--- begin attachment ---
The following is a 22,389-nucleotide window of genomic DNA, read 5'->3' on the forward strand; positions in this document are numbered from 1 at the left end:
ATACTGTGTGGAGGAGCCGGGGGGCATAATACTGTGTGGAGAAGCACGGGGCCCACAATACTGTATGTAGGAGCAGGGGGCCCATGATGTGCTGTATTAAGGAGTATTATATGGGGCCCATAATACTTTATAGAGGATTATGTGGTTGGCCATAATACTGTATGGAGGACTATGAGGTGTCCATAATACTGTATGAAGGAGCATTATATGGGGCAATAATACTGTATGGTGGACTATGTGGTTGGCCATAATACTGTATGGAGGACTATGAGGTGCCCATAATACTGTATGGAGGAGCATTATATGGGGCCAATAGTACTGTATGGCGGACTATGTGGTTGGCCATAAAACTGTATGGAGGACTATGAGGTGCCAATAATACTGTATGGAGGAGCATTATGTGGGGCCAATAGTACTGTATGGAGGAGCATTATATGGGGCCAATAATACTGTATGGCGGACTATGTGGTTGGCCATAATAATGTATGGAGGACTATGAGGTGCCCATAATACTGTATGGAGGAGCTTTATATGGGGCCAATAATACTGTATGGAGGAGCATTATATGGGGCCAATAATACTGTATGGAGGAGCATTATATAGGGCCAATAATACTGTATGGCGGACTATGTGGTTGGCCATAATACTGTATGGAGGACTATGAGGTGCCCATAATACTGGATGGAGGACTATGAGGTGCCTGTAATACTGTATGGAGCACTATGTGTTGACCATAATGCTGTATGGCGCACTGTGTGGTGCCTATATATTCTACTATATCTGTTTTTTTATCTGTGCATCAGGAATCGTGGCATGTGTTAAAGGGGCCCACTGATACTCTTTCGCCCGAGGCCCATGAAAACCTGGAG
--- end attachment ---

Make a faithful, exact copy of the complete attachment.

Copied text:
The following is a 22,389-nucleotide window of genomic DNA, read 5'->3' on the forward strand; positions in this document are numbered from 1 at the left end:
ATACTGTGTGGAGGAGCCGGGGGGCATAATACTGTGTGGAGAAGCACGGGGCCCACAATACTGTATGTAGGAGCAGGGGGCCCATGATGTGCTGTATTAAGGAGTATTATATGGGGCCCATAATACTTTATAGAGGATTATGTGGTTGGCCATAATACTGTATGGAGGACTATGAGGTGTCCATAATACTGTATGAAGGAGCATTATATGGGGCAATAATACTGTATGGTGGACTATGTGGTTGGCCATAATACTGTATGGAGGACTATGAGGTGCCCATAATACTGTATGGAGGAGCATTATATGGGGCCAATAGTACTGTATGGCGGACTATGTGGTTGGCCATAAAACTGTATGGAGGACTATGAGGTGCCAATAATACTGTATGGAGGAGCATTATGTGGGGCCAATAGTACTGTATGGAGGAGCATTATATGGGGCCAATAATACTGTATGGCGGACTATGTGGTTGGCCATAATAATGTATGGAGGACTATGAGGTGCCCATAATACTGTATGGAGGAGCTTTATATGGGGCCAATAATACTGTATGGAGGAGCATTATATGGGGCCAATAATACTGTATGGAGGAGCATTATATAGGGCCAATAATACTGTATGGCGGACTATGTGGTTGGCCATAATACTGTATGGAGGACTATGAGGTGCCCATAATACTGGATGGAGGACTATGAGGTGCCTGTAATACTGTATGGAGCACTATGTGTTGACCATAATGCTGTATGGCGCACTGTGTGGTGCCTATATATTCTACTATATCTGTTTTTTTATCTGTGCATCAGGAATCGTGGCATGTGTTAAAGGGGCCCACTGATACTCTTTCGCCCGAGGCCCATGAAAACCTGGAG